Climbing Safety 101

Placing a cam? Slotting a nut? Slinging a tree?
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Artsay
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Climbing Safety 101

Post by Artsay » Mon Oct 20, 2003 2:09 pm

Most climbing accidents can be prevented (a lot seem to happen while rappelling). What are some tips you all can offer to a more inexperienced person that you think would be helpful? Wes, I'm sure you have a ton of tips so let's hear 'em...

1. Tie both ends together or a safety knot in each rope end to prevent rapping of the ends of the rope.
2. If you're rapping off webbing around a tree, horn, etc., always check the webbing to make sure it isn't weathered, worn, or has been chewed by animals.
3. Learn how to tie a prusik knot and how to use it to aid up a rope.
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Post by Spray Lord » Mon Oct 20, 2003 2:14 pm

Never say "OK, take me up." when you are at the top of a route, as your belayer might think you just said, "OK, take me off."
In case you misunderstood, I wasn't soloing in reality. I was just bouldering the beginning of that route. I see no glory in soloing... unless it gets you on the cover of Rock & Ice.

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Post by andy_lemon » Mon Oct 20, 2003 2:16 pm

Make sure your partner is paying attention to you, whether he/she is above or below you. Have your partner on the ground spot you while you are coming down... (e.g. "rope not on the ground" "watch the tree" "look at your landing"). A firemans belay can also be helpful.
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Post by Wes » Mon Oct 20, 2003 2:17 pm

Number One rule: Always pay full attention.

Number Two rule: Always weight the rope before commiting to the lower/rap. Then if you made a mistake, your slings will catch you.

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Post by Artsay » Mon Oct 20, 2003 2:17 pm

That kind of happened to me once, Spray Lord. My partner said just that and I was the belayer. I heard "take me off" and didn't think it seemed right (I had been climbing for about 2 months) and I said, "OK, I'm taking you off belay" and he immediately screamed, "NOOooooOOOO!!!!!". So I guess I'd add on to what you said with: Always verbally express what action your about to take....or something along that line.
Does he have a strange bear claw like appendage protruding from his neck? He kep petting it.

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Post by andy_lemon » Mon Oct 20, 2003 2:20 pm

If you have long hair, don't get it caught in your rappel device... same goes for your shirt.
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Post by Spray Lord » Mon Oct 20, 2003 2:23 pm

I was in Eldo, my belayer thought I was going to belay from the top but I had built an anchor and wanted to just rap down as it was a single pitch and some others were going to TR the route. I actually started to weight the rope(I also wasn't clipped into anything as I was just standing on a ledge... mistake #2) and realized that there was no tension, looked down and she was sitting over by our packs getting a drink of water. Scary shit!

These stories help I think. It's kind of like reading Accidents in North American Mountaineering as it allows us to learn from other people's mistakes.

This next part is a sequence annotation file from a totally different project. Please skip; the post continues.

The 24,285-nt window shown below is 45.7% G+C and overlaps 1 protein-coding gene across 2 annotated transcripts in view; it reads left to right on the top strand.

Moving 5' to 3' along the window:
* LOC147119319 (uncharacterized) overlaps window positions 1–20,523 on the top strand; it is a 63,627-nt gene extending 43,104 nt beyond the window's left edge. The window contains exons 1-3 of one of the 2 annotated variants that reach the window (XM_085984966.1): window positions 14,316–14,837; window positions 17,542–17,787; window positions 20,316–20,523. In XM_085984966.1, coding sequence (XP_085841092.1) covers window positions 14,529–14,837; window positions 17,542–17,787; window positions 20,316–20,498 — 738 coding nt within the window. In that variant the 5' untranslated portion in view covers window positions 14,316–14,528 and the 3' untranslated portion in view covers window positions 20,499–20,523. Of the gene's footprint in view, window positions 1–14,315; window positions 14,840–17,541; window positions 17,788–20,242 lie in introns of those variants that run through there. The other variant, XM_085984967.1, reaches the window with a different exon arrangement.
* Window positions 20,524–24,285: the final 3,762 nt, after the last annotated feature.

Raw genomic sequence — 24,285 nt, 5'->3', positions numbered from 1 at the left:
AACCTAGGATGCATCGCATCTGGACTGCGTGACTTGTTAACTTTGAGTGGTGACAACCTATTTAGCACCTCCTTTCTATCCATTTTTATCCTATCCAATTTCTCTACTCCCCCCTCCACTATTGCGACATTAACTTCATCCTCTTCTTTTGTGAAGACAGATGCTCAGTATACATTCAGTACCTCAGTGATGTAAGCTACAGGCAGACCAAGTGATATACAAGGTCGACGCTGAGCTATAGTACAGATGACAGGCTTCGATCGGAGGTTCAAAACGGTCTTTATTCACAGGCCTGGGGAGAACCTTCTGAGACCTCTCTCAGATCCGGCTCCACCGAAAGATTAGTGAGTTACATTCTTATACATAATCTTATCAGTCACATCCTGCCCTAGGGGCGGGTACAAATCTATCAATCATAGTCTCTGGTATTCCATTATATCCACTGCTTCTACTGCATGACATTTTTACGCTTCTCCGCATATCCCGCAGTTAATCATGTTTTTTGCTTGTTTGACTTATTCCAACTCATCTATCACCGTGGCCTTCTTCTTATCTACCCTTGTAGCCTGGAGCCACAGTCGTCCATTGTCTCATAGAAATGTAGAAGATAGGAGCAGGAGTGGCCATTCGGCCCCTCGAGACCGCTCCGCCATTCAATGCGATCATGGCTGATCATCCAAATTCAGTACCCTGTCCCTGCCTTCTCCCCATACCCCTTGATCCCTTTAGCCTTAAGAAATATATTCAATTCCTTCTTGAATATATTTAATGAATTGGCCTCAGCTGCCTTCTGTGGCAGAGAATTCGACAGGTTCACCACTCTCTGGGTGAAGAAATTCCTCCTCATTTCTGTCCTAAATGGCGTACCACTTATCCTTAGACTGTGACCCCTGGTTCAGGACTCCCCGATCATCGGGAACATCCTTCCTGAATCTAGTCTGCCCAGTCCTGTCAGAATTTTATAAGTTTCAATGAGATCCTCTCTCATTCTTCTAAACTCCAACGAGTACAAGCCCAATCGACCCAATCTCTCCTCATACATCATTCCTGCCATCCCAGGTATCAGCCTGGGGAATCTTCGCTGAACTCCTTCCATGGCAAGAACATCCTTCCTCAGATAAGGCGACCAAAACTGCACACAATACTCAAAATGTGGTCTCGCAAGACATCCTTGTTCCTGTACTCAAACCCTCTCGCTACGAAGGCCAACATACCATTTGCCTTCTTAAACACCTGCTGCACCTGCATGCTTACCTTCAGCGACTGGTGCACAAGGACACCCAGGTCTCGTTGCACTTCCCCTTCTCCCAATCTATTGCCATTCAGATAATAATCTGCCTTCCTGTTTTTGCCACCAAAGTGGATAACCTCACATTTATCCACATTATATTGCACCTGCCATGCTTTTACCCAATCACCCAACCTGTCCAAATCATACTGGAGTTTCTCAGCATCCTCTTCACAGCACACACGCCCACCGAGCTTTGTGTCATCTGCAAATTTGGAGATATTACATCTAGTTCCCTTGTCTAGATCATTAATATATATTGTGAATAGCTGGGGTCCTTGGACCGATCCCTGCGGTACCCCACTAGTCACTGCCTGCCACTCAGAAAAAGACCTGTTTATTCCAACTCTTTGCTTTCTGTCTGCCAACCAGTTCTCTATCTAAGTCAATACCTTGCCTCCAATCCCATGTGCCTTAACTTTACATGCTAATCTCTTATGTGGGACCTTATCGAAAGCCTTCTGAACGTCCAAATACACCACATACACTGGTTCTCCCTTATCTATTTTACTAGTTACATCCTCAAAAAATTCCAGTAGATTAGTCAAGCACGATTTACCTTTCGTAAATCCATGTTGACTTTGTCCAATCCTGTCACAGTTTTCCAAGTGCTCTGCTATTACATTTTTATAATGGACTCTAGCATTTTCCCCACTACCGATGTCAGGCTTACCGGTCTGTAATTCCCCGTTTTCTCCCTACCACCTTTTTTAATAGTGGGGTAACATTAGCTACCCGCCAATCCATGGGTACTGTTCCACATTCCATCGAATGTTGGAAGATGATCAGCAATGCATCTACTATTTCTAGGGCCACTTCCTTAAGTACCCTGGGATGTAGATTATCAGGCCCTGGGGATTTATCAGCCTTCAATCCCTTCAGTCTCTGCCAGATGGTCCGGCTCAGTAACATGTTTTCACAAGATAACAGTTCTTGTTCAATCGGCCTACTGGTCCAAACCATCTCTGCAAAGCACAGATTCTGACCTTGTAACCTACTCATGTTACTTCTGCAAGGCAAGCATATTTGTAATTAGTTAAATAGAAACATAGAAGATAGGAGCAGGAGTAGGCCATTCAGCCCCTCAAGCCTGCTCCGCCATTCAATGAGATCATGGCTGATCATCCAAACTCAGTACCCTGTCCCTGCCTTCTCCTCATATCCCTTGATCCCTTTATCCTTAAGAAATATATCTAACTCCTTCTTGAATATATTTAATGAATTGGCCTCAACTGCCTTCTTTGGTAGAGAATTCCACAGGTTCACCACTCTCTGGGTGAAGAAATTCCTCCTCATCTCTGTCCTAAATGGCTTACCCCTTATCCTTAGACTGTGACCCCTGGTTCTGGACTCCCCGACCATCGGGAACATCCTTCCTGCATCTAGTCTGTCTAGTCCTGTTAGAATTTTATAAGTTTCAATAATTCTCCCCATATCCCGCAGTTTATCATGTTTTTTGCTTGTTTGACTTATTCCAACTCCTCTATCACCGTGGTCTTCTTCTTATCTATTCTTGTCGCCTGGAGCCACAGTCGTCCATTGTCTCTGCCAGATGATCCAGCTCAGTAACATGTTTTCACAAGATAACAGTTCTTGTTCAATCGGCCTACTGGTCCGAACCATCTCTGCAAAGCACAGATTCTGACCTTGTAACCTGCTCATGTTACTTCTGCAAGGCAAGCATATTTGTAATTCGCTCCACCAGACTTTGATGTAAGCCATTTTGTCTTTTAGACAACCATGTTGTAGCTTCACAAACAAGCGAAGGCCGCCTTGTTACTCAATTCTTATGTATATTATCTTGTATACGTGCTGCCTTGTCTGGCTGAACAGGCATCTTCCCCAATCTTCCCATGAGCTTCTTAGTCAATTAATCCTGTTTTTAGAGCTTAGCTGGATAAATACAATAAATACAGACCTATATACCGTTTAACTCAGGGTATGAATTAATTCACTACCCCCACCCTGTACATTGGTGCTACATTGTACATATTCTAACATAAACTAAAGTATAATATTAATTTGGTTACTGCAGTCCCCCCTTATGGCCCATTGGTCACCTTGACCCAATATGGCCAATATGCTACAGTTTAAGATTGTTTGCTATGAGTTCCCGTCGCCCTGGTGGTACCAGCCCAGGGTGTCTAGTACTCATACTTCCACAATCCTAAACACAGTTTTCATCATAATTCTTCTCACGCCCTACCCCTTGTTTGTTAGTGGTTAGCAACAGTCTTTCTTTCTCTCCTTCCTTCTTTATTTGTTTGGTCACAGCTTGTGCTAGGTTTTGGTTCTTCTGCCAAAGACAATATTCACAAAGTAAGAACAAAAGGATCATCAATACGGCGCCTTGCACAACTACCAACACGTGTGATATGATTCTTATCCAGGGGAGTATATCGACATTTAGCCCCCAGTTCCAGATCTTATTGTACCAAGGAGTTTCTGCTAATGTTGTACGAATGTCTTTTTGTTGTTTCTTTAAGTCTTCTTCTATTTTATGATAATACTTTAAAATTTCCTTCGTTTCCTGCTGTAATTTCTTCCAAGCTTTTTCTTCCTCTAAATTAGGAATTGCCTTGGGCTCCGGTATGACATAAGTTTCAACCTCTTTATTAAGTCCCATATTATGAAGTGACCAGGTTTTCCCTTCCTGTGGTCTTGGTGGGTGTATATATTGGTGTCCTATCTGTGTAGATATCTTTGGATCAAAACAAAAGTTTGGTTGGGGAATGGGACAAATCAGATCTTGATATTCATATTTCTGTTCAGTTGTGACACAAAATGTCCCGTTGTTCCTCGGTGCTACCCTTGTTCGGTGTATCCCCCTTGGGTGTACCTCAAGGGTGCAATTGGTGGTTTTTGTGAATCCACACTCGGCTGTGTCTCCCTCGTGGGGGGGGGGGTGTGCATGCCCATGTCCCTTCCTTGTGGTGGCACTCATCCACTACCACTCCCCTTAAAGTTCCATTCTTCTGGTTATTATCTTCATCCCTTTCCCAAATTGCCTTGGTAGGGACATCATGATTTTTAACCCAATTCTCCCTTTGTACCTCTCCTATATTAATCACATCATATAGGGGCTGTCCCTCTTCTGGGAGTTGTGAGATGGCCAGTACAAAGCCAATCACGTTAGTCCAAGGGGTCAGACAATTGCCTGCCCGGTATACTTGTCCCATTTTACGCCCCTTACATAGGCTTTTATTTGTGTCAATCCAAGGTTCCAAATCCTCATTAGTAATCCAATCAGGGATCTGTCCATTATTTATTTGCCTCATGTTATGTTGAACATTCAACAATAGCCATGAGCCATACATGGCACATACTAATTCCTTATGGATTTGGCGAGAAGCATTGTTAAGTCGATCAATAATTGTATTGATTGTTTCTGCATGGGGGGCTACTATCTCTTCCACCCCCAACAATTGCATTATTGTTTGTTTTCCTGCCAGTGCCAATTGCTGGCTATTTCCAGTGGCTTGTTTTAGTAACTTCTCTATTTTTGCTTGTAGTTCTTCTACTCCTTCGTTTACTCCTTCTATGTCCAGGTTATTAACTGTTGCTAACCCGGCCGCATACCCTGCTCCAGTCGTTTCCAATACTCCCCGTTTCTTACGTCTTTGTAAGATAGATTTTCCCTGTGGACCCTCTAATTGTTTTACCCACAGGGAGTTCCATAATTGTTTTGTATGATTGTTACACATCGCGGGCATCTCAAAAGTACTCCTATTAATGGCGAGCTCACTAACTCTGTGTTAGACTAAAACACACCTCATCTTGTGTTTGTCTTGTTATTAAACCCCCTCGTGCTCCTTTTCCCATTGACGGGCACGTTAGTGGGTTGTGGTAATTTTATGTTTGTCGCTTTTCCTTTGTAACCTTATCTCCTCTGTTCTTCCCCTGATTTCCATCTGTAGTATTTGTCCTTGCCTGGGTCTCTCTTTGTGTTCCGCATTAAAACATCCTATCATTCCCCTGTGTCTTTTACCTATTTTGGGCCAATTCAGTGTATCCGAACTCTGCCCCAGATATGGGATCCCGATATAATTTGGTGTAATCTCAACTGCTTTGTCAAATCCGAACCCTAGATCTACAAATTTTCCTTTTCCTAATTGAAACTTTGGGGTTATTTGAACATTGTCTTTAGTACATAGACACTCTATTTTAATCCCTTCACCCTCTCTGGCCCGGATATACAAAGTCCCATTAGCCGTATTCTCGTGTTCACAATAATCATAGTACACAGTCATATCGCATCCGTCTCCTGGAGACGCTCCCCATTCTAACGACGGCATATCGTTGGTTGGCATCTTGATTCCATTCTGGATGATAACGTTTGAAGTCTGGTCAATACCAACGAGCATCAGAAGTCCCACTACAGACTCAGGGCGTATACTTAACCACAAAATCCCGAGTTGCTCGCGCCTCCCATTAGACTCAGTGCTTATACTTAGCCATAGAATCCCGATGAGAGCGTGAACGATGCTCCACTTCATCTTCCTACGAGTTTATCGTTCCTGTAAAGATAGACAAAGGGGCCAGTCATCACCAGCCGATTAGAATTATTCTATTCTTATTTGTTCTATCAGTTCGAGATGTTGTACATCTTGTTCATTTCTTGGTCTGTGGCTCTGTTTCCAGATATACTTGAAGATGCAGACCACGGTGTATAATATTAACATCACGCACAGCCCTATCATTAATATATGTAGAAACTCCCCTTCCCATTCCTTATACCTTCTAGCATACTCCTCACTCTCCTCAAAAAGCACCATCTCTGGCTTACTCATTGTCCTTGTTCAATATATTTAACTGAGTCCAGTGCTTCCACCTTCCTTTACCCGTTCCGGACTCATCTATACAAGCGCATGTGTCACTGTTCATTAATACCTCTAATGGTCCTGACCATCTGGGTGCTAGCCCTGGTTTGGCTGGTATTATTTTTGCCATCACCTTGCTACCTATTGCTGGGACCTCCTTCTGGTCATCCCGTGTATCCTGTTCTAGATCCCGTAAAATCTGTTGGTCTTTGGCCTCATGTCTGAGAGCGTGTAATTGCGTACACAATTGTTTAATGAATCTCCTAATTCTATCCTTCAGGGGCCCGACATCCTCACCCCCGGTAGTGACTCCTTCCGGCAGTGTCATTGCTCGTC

In case you misunderstood, I wasn't soloing in reality. I was just bouldering the beginning of that route. I see no glory in soloing... unless it gets you on the cover of Rock & Ice.

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Post by Spragwa » Mon Oct 20, 2003 2:32 pm

Use your belayer's name at crowded cliffs. Always be sure that you use the same "climbing vocabulary." For instance, when I am clipped directly into the anchors and am about to clean a sport climb I always say, "I'm in direct" then I ask for a "little" slack to test my gear and then I ask for "cleaning slack." Not everyone uses the same terminology.
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Post by Danny » Mon Oct 20, 2003 2:38 pm

Make sure you and your partner talk about communication ahead of time. When one person says something the other person should always shout OK to mean I hear you. OK only means I hear you and understand not OK you are on belay. Don't leave your partner wondering if you heard them. Shout OK. OK

The other week this guy was run out and shouted "Whipping" when he was getting ready to fall. It sounded like "Clipping". You can figure out the rest of the story.

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Post by JB » Mon Oct 20, 2003 3:07 pm

Here are some of my big ones.... though most are just agreeing with what others have already said.

1. Figure out your "system" before you leave the ground. This means figure out what commands you're going to use, how things should work, etc... KNOW before you leave the ground. Assume nothing!

2. Double check everything twice (redundant redundancy?).

3. Carry 2 prussiks at all times or have 2 ways to ascend/lockoff.

4. Always check gear... never trust fixed gear. Don't hesitate to leave a spare nut, biner, sling behind if you are even slightly suspicious. $10 bucks vs. your life is an easy wager.

5. Leave 6 inch tails on a water knot.

6. Understand that Walmart quicklinks are not the same as french Maillon rapides. Guess which one will support you?

7. Always test a system before leaving another (see Wes's post). At my ropes course, a staff memeber of mine once fed only one bight of rope through his ATC when preparing to rappel. He started to lean back and luckily only fell backwards onto a platform. If he had still been clipped in somewhere, he would have been backed up.
btw... he no longer works for me.